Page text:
However, as noted above, these are only estimates.
The scope of scale of pandemic fraud should have been predictable.
The massive scope and scale of pandemic fraud in the U.S. should not surprise anyone. After all, the Chair of the Pandemic Response Accountability Committee, Michael Horowitz, agrees that the rollout of these pandemic relief programs was tailor-made for fraud. Additionally, social media helped spread the ease with which people could get various forms of government funds without being subjected to any checks.
The federal government chose to ignore warnings from government watchdogs and the Government Accountability Office. It dangled these resources to people in need forgoing routine checks and balances. At best, a quasi honor system was in place to prevent people from exploiting the situation. Desperate people were allowed to self-certify their qualifications for massive forgivable payrolls loans, economic injury loans and other pandemic relief. As they should, critics blame the government for focusing on speed and not checking whether the aid applications were legitimate.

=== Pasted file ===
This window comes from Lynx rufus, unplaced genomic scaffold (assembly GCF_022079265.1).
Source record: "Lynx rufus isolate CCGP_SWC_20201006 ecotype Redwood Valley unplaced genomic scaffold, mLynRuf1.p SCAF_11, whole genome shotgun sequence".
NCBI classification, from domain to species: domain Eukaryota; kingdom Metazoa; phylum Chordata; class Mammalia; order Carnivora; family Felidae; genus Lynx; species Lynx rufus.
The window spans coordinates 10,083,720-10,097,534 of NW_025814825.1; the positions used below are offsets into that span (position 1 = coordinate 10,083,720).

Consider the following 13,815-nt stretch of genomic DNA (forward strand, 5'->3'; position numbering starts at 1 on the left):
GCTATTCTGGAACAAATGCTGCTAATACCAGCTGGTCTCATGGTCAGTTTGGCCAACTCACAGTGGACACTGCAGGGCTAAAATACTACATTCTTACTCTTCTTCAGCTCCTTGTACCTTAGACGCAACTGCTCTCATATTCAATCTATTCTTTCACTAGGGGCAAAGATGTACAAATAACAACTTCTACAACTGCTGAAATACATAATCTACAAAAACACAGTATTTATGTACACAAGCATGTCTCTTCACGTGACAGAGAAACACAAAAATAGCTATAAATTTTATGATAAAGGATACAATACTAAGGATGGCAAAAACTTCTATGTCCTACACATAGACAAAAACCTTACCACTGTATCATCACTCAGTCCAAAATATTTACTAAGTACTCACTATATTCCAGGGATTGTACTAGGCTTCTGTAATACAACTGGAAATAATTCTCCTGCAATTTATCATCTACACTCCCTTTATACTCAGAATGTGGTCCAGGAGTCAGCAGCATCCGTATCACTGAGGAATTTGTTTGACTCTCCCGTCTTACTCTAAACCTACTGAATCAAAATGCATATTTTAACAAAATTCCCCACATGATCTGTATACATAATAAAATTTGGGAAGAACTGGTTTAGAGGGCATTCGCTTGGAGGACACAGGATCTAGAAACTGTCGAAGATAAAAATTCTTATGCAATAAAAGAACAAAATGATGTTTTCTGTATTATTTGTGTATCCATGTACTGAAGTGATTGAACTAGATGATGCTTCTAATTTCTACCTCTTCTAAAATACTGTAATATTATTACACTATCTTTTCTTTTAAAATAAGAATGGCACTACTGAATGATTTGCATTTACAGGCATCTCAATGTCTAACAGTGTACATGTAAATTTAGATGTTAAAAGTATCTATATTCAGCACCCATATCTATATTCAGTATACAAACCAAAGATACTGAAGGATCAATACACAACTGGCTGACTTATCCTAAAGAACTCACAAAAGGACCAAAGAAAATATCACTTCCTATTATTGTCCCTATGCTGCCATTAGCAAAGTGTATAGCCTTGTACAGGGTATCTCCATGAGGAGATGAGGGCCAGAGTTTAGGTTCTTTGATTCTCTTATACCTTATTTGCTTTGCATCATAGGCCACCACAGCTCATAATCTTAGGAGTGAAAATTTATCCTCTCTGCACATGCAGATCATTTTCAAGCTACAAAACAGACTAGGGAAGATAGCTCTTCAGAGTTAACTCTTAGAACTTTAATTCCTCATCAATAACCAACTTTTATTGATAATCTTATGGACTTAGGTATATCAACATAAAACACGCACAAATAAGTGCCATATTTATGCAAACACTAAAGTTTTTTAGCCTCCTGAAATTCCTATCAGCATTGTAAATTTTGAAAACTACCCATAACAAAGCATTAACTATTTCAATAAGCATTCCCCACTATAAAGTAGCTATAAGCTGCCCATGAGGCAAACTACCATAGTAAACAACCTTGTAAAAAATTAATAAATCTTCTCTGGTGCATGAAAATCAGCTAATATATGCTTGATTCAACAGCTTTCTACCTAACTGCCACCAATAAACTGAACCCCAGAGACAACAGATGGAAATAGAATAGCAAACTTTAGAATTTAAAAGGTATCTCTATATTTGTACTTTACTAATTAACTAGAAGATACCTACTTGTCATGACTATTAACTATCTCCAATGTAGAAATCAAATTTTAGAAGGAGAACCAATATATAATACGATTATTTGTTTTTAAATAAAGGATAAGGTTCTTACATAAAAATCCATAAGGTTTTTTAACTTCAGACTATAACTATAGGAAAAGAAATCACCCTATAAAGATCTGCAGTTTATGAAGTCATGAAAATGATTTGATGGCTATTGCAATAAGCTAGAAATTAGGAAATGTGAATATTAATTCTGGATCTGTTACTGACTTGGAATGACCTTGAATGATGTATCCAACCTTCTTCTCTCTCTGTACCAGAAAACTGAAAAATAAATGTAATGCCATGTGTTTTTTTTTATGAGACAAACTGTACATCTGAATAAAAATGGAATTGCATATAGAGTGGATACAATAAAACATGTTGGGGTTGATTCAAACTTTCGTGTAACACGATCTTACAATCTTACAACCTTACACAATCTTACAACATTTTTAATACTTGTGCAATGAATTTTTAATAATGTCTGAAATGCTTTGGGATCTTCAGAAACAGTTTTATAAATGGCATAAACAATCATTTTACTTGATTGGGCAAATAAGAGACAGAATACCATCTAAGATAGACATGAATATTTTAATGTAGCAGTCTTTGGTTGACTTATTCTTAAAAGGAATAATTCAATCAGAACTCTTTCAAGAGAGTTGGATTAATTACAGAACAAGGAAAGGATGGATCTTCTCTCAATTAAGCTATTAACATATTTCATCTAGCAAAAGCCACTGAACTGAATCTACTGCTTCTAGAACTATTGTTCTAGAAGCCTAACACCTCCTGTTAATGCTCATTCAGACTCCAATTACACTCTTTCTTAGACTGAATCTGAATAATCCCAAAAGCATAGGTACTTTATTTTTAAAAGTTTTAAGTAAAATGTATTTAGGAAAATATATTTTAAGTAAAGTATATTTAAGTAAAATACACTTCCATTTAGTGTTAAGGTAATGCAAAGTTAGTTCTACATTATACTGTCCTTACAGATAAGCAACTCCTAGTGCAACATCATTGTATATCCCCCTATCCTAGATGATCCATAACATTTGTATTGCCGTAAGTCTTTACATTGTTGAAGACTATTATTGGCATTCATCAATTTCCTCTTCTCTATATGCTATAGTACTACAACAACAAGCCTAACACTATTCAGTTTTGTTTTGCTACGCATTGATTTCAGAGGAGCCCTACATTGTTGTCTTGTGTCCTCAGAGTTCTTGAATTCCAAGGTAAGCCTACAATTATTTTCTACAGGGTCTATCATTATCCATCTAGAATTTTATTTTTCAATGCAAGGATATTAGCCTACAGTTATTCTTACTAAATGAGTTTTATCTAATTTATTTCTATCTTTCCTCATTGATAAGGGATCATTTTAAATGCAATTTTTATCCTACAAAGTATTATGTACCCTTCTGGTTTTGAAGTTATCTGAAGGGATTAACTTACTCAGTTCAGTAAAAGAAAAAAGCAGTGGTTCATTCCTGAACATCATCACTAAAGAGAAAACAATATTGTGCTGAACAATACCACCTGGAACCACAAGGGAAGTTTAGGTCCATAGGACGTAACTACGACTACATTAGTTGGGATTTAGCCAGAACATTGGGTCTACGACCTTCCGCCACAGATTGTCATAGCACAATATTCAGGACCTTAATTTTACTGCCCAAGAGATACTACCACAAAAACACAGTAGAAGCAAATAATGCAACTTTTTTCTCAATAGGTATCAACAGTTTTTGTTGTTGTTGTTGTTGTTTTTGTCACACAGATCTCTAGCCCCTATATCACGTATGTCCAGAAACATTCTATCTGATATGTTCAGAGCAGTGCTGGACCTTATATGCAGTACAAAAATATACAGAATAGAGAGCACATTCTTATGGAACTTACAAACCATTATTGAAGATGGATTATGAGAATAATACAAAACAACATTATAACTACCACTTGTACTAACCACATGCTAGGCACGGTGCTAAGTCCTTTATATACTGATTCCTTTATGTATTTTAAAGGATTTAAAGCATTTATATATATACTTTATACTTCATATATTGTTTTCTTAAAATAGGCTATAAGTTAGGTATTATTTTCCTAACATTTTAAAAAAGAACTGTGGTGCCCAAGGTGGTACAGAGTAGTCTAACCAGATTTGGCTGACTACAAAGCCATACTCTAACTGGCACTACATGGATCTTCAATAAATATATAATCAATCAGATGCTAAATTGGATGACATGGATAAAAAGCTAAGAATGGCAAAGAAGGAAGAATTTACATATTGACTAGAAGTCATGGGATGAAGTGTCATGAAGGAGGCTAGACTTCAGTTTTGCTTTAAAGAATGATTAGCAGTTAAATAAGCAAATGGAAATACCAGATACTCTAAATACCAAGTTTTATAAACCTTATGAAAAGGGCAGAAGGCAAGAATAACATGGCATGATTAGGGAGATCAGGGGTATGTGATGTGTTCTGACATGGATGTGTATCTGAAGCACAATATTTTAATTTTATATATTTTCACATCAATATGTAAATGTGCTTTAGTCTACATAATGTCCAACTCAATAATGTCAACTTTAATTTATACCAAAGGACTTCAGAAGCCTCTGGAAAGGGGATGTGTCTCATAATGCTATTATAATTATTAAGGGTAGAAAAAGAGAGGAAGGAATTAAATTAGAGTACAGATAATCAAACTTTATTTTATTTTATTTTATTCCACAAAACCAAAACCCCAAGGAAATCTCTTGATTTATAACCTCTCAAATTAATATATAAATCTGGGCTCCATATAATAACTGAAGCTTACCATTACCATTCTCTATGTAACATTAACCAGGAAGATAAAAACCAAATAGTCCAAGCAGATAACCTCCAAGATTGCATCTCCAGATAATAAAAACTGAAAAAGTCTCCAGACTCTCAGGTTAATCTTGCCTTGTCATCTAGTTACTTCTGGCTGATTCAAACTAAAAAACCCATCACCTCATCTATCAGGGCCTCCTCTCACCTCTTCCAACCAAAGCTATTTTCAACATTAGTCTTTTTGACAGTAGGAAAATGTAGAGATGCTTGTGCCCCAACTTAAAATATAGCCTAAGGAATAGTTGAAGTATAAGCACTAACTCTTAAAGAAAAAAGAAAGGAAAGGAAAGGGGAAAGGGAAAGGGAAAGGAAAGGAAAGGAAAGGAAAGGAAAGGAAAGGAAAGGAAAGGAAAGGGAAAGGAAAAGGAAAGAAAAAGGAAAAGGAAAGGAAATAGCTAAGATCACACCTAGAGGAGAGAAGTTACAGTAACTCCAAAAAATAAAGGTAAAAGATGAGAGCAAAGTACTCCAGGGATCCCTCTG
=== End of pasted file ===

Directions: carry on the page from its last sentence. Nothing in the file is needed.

The PPP loan program authorized financial institutions to make government-backed loans that businesses would mainly use to cover payroll. If the businesses used their loans for payroll and other approved business expenses, they could apply for loan forgiveness in the future.
Banks based the size of a PPP business loan on a company’s payroll numbers. Predictably, millions of borrowers inflated payroll numbers or created companies out of nowhere just for this purpose.
The government waived the traditional vetting for business loans.
Why would lenders fail to do the bare minimum due diligence to verify the applications they processed? It turns out they did not have to. The SBA would not hold financial institutions responsible if applicants failed to comply with eligibility requirements. By overlooking basic due diligence, lenders expedited the funding of loans and processed more loans.